New to Sly Flourish? Start Here!
by Mike on 27 September 2021
The all-mighty index card may be one of the cheapest and most versatile tools in our [DM's toolkit]. Index cards have been a staple tool for DMs for decades; probably since the beginning of the game.
In this article I offer ten ways you can use index cards in your D&D games.
If you're interested in a video on this topic, see my YouTube video on Ten Uses for Index Cards in D&D.
Take your index cards, cut them horizontally, fold them in half, and write down your characters' name on one side and your choice character details on the other. Drape them over the edge of your DM screen and use them for table-visible initiative. Write down useful info like passive Perception, Insight, and Investigation, trained skills, or other info to help you streamline your play.
Alternatively, fold your index cards in half, forming them into table tents, and number them from 1 to 10. When the characters roll for initiative, hand them out from lowest to highest in the order of initiative, keeping cards in front of the DM for the monsters' place in the initiative. This is extremely flexible, works well for one-shot games, and doesn't need to be updated when new characters join the group.
When a new quest drops in front of the characters, write down the quest, the goal, and any notes and hand it to the players. This makes it easy for them to track the quests they have in front of them and gives them a place to keep their notes for that quest.
When you're handing out magic item rewards, write down the name and details of the item on an index card and then hand it to the player who receives the reward. This makes it easy to keep track of magic items and makes the item feel more "real" to the player who receives it.
Using the powerhouse step from Return of the Lazy Dungeon Master, write down secrets and clues on index cards and hand them to the players when their characters discover the clue. For more complicated games of detailed intrigue, such clues help the players piece together the larger story, even if its out of order. Alternatively, write down our own ten secrets and clues on the front and back of an index card as part of your game prep.
The excellent RPG Fate Condensed describes using index cards to identify zones and "aspects" during gameplay. We can take this idea and drop it right into our D&D games. When using zone-based combat treat each index card as its own zone in a larger combat area and write down the notable character-usable features of that zone on the card so players remember them during the battle. A large throne room might include three such zones, each represented by its own index card: a hall of cracked statues, a dais with burning braziers, and a gilded arcane throne. Moving from one zone to another takes a move and spells and effects typically affect creatures in a single zone. There's actually an entire RPG based on this idea called Index Card RPG worth checking out.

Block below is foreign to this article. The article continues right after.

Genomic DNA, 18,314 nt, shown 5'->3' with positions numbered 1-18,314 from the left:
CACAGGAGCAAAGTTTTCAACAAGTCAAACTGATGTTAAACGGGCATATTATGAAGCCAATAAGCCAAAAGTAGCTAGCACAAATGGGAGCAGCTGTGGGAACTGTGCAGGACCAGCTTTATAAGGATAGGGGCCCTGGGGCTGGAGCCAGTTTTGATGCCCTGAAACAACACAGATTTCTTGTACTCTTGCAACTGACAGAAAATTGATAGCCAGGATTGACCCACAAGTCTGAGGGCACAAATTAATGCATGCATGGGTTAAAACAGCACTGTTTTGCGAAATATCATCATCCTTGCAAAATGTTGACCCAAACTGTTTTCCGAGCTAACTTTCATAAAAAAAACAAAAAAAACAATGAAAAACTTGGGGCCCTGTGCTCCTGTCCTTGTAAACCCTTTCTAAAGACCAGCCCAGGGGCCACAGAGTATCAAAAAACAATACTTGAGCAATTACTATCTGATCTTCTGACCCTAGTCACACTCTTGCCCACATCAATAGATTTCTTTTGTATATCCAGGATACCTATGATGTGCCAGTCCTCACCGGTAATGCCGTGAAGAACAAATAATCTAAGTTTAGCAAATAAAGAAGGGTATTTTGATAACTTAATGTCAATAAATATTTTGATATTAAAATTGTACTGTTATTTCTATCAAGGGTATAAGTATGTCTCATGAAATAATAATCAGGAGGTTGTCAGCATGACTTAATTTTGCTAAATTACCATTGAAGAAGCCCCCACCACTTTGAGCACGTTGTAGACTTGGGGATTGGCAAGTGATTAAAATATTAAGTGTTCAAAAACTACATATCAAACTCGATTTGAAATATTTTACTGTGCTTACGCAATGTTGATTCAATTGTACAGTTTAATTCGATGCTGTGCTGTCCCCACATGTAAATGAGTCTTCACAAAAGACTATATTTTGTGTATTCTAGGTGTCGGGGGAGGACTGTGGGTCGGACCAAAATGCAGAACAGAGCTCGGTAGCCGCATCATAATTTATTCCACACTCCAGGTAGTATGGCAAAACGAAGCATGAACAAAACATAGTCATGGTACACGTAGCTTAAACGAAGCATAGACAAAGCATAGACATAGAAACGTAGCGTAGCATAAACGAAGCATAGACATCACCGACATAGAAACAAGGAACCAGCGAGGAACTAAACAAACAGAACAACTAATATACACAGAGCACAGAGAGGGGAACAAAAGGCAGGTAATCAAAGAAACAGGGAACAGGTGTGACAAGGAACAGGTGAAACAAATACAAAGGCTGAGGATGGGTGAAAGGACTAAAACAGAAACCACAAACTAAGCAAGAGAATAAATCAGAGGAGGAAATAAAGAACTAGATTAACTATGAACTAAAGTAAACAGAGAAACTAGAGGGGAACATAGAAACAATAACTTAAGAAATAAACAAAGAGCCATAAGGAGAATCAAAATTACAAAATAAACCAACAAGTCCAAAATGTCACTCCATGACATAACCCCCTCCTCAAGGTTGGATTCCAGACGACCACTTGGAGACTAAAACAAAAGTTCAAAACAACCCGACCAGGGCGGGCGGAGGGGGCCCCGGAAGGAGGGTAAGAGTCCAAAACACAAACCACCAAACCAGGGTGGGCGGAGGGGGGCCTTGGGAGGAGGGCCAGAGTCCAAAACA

Index cards are the default tool for X cards, the most popular of safety tools. Give each player an index card with a large X drawn on it. During the game, if any player is uncomfortable with the direction the game is going, they can touch or hold up the X card and move the story beyond the situation or take a break to discuss the situation out of character.
During prep, write down the details of NPCs on an index card. Use them yourself or hand them to your players so they can keep track of NPCs. You can also use index cards for companion characters complete with stat blocks.
Sometimes you want to give information to just one player. Write it down and hand it to them. If you don't want to telegraph that you're giving info to just one player, write a bunch of notes, some meaningless, and give them to a bunch of players at once ensuring the player receiving the vital information gets the right card.
If you're making modifications to a default monster stat block, jot down those modifications onto an index card and keep it with the monster stat block in your Monster Manual. Some DMs like to write down the whole stat block but that can be a lot of work if the stat block is long.
The index card is a near-perfect flexible tool that reinforces the style of improvisational play. We don't know exactly how our games will go and having a blank card able to fill in such a wide range of situations fits perfectly. It's a great example of the kind of tools that help us run great D&D games. Stick a stack of index cards into your DM kit today.
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